Sekicki, Mirjana

Exploiting referential gaze for uncertainty reduction in situated language processing: an information-theoretic approach

Saarland University, Saarbrücken, 2019.

A large body of contemporary psycholinguistic research utilizes the information-theoretic notions related to the transmission of information in an attempt to better understand and formalize the regularities of language production and comprehension. The overarching hypothesis is that prediction is a core mechanism underlying language comprehension. Anticipating what is likely to be mentioned next based on the previous context is what is assumed to allow for smooth and effortless communication. The anticipation of linguistic units that fit the current context reduces the uncertainty about the upcoming material, which consequently facilitates the processing of that material, in a typically noisy channel.

Situated language processing allows for the integration of not only linguistic but also non-linguistic visual information that contribute to establishing the context, and facilitate the creation of anticipations regarding the upcoming linguistic material. Moreover, noticing that our interlocutor is directing her attention to a certain object, inspires a shift in our visual attention towards the same entity. Since what is relevant for our interlocutor is highly likely to be relevant for us, too, whether simply conversationally, or more importantly, even existentially (Emery, 2000). Hence, following the speaker’s referential gaze cue towards an object relevant for the current conversation has been shown to benefit listeners’ language processing, measured by shorter reaction times on subsequent tasks (e.g., Staudte & Crocker, 2011; Staudte, Crocker, Heloir, & Kipp, 2014; Knoeferle & Kreysa, 2012; Macdonald & Tatler, 2013, 2014).

The present thesis aimed to provide an insight into the mechanisms behind this facilitation. We examined the dynamics of combining visual and linguistic information in creating anticipation for a specific object to be mentioned, and the effect this has on language processing. To this end we used a pupillary measure of cognitive load that is robust enough to allow for free eye movements (the Index of Cognitive Activity; Marshall, 2000). This enabled us to measure not only the visual attention during language comprehension, but also the immediately induced cognitive load at various relevant points during the auditory presentation of the linguistic stimulus.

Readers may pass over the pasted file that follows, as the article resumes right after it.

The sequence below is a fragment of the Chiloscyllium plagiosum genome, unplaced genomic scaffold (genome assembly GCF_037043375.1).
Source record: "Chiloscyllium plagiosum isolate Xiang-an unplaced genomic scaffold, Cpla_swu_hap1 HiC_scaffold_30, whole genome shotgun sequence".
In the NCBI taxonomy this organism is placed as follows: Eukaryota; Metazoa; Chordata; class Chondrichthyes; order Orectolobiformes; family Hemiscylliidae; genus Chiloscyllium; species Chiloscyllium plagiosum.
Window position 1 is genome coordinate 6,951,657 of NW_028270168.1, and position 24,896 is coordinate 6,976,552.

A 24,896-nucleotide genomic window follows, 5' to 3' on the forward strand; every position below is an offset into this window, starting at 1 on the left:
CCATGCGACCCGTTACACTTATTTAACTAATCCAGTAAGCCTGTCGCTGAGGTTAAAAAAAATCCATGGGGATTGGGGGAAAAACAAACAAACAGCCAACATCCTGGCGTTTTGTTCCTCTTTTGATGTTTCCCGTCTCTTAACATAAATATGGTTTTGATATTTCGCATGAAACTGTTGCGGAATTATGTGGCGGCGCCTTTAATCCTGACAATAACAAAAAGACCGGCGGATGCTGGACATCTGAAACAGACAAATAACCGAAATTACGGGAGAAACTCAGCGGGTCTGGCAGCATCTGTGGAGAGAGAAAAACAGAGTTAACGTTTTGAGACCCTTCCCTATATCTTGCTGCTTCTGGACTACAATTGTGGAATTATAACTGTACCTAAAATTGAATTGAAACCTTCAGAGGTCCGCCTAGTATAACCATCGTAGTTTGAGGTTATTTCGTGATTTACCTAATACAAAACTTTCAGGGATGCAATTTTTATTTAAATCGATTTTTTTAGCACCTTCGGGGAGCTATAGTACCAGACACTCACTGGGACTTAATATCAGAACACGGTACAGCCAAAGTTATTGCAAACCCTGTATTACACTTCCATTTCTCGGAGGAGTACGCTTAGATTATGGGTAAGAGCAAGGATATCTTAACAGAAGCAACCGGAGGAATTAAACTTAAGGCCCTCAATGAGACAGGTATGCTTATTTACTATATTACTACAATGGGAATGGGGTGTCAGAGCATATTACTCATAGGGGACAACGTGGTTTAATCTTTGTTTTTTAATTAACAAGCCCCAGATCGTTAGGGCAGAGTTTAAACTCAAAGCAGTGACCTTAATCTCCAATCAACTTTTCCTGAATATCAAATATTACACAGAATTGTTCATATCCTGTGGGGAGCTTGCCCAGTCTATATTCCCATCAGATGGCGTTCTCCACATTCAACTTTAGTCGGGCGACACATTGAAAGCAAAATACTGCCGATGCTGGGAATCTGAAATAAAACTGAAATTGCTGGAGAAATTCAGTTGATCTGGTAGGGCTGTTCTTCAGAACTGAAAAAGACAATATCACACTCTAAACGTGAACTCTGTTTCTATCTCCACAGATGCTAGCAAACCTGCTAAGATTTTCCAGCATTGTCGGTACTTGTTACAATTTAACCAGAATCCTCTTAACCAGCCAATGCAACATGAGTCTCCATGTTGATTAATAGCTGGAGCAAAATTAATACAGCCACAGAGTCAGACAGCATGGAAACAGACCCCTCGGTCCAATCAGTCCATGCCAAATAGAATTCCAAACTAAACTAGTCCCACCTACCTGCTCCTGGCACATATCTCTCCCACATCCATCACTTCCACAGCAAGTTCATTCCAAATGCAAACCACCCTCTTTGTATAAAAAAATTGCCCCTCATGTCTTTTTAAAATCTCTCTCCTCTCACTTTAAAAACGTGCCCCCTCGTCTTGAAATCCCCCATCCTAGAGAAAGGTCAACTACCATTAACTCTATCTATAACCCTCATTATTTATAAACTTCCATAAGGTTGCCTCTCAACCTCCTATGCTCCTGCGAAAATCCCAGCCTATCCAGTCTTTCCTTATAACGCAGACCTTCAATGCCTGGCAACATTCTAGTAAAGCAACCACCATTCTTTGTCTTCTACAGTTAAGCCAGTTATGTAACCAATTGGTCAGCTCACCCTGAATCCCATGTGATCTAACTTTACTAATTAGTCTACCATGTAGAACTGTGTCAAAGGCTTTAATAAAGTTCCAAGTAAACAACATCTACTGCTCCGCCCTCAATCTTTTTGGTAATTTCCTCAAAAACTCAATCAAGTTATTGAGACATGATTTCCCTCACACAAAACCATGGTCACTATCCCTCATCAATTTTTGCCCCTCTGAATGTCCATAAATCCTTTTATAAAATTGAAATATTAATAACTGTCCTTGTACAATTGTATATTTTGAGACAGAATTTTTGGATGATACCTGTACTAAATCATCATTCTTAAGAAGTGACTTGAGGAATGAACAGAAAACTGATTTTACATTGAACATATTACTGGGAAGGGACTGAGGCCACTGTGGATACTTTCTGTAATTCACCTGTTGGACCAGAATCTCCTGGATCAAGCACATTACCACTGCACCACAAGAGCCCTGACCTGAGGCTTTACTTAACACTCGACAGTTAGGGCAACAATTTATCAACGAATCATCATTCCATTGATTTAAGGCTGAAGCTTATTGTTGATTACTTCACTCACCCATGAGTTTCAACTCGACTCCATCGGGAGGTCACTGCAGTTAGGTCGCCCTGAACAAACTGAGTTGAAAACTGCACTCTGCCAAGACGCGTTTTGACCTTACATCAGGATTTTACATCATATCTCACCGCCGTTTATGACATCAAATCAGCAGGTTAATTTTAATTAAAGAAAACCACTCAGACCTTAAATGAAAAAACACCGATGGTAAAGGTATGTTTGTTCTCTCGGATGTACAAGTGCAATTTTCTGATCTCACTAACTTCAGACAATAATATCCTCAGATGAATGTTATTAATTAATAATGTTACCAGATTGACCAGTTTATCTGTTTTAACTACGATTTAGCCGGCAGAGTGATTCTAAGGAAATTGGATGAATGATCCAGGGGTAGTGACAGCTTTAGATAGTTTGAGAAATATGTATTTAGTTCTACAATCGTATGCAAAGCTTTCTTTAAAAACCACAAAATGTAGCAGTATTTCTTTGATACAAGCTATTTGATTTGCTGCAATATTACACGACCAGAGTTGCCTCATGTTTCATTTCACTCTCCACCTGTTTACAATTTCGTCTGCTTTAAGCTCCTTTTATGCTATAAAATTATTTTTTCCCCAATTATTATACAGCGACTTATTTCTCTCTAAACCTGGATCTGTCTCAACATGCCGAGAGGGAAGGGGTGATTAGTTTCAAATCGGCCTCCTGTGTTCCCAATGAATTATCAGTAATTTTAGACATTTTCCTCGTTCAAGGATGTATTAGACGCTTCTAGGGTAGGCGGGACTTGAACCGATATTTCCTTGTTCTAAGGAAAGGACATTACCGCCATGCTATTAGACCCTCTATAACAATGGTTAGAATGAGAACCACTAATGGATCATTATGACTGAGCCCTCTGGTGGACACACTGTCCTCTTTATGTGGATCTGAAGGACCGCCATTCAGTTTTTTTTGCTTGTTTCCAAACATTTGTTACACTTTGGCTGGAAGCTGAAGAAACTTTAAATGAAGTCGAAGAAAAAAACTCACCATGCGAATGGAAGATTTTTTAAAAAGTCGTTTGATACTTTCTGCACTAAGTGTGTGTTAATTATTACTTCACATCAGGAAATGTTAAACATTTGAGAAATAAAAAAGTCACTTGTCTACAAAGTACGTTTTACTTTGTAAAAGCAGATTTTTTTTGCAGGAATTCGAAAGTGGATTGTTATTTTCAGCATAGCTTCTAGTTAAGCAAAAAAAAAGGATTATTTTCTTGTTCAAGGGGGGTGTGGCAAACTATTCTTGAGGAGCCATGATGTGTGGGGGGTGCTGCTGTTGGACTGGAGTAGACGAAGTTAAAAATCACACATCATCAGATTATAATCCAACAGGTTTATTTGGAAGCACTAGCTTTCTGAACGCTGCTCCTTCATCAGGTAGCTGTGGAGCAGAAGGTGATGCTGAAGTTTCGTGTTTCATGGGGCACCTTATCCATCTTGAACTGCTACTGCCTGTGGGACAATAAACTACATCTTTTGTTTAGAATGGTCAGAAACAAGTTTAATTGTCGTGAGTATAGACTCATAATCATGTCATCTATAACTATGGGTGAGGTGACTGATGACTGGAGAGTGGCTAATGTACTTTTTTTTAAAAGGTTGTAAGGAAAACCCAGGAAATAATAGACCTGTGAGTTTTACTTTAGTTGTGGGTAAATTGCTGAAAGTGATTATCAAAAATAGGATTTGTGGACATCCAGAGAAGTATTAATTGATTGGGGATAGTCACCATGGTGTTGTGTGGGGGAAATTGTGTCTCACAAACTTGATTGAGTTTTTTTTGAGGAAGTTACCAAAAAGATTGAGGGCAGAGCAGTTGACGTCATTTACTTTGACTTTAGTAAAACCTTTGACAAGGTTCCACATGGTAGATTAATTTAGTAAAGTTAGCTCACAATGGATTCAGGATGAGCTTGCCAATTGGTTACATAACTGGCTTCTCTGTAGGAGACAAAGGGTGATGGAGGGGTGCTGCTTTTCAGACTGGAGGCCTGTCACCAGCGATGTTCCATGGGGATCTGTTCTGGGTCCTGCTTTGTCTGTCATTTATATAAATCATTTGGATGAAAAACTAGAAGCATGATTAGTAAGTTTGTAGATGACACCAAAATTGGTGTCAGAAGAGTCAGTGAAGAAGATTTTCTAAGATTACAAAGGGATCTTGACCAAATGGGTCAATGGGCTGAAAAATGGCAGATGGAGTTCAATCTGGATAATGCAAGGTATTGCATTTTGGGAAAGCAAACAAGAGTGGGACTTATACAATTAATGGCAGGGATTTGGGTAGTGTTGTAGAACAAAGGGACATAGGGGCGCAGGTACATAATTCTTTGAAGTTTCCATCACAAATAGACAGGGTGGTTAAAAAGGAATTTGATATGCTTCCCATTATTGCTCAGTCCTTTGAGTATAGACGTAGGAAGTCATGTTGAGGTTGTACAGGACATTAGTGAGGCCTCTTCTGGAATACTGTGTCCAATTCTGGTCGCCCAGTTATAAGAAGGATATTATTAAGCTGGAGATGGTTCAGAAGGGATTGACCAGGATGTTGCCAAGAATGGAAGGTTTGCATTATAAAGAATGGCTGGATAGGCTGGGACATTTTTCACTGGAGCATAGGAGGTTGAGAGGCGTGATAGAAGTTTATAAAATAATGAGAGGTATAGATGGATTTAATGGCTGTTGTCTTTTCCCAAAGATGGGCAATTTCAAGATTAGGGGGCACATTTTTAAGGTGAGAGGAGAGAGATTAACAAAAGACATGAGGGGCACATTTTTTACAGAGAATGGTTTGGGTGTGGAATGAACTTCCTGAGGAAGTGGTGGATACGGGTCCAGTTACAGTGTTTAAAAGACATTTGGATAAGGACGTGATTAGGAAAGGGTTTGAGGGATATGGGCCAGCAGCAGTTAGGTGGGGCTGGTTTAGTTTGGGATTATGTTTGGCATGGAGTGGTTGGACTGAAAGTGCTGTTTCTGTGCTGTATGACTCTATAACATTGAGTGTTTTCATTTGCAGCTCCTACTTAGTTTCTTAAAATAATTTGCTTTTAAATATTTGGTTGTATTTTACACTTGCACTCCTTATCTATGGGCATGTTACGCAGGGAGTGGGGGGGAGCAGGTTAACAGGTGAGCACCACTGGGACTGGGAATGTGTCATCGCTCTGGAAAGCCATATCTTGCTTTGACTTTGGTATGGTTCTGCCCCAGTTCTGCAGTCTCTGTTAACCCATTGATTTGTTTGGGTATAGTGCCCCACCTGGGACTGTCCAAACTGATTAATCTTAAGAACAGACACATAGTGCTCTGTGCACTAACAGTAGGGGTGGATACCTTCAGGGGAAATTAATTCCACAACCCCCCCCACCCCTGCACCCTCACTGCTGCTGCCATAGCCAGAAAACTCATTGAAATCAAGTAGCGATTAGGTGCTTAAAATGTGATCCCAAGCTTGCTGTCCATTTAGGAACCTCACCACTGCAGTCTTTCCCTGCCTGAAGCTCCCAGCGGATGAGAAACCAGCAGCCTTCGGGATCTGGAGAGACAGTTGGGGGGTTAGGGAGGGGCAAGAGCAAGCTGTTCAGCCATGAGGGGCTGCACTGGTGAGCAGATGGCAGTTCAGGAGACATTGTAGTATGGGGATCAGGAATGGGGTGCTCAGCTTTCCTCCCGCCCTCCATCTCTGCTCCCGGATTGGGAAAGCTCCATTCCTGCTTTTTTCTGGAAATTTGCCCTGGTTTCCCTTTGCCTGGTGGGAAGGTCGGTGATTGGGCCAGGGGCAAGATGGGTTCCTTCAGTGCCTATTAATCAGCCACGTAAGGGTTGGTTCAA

Eight experiments were conducted towards addressing our research questions. The initial three experiments established the ICA measurement in the context of our linguistic manipulation. This series of experiments included reading, cognitive load during listening, and the examination of visual attention together with cognitive load in the visual world paradigm (VWP). Subsequently, we conducted five eye tracking experiments in the VWP where the linguistic context was further enriched by a referential gaze cue. All five experiments simultaneously assessed both visual attention and the immediate cognitive load induced at different stages of sentence processing. We manipulated the existence of the referential gaze cue (Exp. 4), the probability of mention of the cued object (Exp. 4, 5), the congruency of the gaze cue and the subsequent referring expression (Exp. 6), as well as the number of cued objects with equal probability of mention (Exp. 7, 8). Finally, we examined whether the gaze cue can take the role of fully disambiguating the target referent (Exp. 8).

We quantified the importance of the visual context in language processing, and showed that if a certain object from the visual context has a higher likelihood of mention given the linguistic context, its processing is facilitated, in comparison to the processing of the same sentence without the visual context. Furthermore, our results support the previous findings that the referential gaze cue leads to a shift in visual attention towards the cued object, thereby facilitating language processing. We expanded these findings by showing that it is the processing of the linguistic reference, that is the referent noun, that is facilitated by gaze-following. Importantly, perceiving and following the gaze cue did not prove costly in terms of cognitive effort, unless the cued object did not fit the verb selectional preferences. This is true regardless of the number of objects cued, or the lower likelihood of mention of the cued object.

We conclude that listeners strategically use visual information to reduce the referential uncertainty for upcoming nouns but that the visual cues, such as the referential gaze cue, do not underly the same kinds of expectations (and resulting cognitive costs) as linguistic references. We did not find evidence that the gaze cue is processed in a manner comparable to noun processing, rather, it is likely perceived as a relevant piece of information introduced in addition to the linguistic material, in order to aid language processing, but, importantly, not there to substitute it.